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Time has come for holding Pakistan accountable for aiding and abetting terrorism: India

·2-min read

New Delhi, Jun 22 (PTI) In a hard-hitting criticism of Pakistan, India on Tuesday said the time has come for holding the neighbouring country accountable for aiding and abetting terrorism and referred to increasing cases of enforced disappearances, extra-judicial killings and arbitrary detentions of political activists and minorities there.

At a session of the UN Human Rights Council in Geneva, India also slammed Pakistan for raising the Kashmir issue and making 'unfounded and irresponsible' allegations against India during an interactive dialogue on an annual report.

'The scourge of terrorism is the gravest violation of human rights and must be dealt with in strongest terms in all its forms and manifestations,' said Pawan Kumar Badhe, the first secretary in India's permanent mission to the UN in Geneva.

'Pakistan, as its state policy, continues to provide pensions to dreaded and listed terrorists and hosts them on its territory. It is high time that Pakistan is held accountable for aiding and abetting terrorism,' he said.

Badhe made the remarks under the right of reply following Pakistan's comments.

The official said it is regrettable that Pakistan has once again 'misused' the platform for making 'unfounded and irresponsible' allegations against India.

'Pakistan has been doing this only to distract the Council's attention from the deplorable human rights situation in Pakistan. The plight of minorities in Pakistan is evident from their shrinking size,' he said.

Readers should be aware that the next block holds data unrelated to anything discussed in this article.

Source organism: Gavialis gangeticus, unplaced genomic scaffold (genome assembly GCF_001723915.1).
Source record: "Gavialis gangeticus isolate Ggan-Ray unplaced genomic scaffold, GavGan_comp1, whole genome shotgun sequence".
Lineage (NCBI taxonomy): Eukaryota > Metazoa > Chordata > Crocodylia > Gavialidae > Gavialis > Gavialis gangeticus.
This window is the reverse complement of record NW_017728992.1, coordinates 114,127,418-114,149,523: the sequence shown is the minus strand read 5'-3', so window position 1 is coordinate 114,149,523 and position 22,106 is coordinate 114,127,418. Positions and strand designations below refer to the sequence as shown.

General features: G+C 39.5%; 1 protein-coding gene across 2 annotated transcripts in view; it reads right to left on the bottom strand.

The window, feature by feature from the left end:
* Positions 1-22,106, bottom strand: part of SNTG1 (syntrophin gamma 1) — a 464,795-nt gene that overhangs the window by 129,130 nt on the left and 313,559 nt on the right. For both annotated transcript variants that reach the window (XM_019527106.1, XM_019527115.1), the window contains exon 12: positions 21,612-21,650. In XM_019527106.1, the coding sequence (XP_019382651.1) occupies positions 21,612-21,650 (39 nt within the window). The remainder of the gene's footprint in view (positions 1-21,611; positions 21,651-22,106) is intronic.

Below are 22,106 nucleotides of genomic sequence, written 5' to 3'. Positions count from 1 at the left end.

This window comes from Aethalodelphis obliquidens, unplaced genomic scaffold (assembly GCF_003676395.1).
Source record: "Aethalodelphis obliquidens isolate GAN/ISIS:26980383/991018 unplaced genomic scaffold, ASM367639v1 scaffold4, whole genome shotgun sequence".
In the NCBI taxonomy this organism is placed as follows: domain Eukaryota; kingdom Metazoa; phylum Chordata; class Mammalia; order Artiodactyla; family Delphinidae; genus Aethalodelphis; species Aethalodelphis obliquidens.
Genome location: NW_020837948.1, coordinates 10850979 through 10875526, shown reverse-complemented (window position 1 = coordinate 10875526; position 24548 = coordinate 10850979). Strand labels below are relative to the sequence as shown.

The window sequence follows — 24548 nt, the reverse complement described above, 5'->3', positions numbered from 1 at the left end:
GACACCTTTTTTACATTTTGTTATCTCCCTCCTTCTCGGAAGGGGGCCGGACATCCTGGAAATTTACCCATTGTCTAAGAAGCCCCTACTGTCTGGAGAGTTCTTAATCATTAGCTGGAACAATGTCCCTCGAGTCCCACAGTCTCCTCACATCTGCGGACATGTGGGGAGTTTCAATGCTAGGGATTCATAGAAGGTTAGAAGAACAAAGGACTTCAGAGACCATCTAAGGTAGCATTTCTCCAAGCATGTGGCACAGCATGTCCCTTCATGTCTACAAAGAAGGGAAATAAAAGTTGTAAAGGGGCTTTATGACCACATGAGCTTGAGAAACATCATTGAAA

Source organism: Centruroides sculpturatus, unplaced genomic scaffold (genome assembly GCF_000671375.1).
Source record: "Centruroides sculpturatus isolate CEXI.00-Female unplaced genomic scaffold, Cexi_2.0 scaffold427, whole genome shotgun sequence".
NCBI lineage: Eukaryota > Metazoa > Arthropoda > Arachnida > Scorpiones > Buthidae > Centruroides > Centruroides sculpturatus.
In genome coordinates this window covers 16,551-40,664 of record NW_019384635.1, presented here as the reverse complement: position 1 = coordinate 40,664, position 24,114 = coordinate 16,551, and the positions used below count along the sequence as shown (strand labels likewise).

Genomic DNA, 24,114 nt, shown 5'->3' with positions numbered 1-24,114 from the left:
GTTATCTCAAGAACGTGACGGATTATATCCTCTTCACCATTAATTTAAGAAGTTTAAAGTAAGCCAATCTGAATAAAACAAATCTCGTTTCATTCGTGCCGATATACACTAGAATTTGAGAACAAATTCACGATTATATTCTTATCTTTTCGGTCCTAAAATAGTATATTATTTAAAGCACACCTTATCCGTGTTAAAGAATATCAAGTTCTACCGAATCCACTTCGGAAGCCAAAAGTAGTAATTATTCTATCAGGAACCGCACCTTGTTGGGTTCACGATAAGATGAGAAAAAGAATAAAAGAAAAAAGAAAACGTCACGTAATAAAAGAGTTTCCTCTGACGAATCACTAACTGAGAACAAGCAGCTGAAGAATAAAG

Badhe said that 'forced conversions' have become a daily phenomenon in Pakistan.

'We have seen reports of minor girls belonging to religious minorities being abducted, raped, forcibly converted and married. More than 1000 girls, belonging to religious minorities, are forcibly converted in Pakistan every year,' he said.

'Systemic persecution of minorities, including Christians, Ahmadiya, Sikhs, Hindus through draconian blasphemy laws, forced conversions and marriages and extrajudicial killings, has become a regular phenomenon in Pakistan. Holy and ancient sites of religious minorities in Pakistan have been attacked and vandalised,' he said.

The Indian official also said that Pakistan has become the land of 'enforced disappearances, extra-judicial killings and arbitrary detentions' of political activists, students, journalists, human rights defenders and minorities.

'Pakistan has the dubious distinction of being listed as one of the most dangerous countries for practice of journalism,' he said.

'Journalists are threatened, intimidated, taken off air, kidnapped and in some cases killed, mainly to silence critics of the establishment. While families of victims continue to struggle for justice, the perpetrators of these acts have enjoyed complete impunity,' Badhe added. PTI MPB TIR TIR

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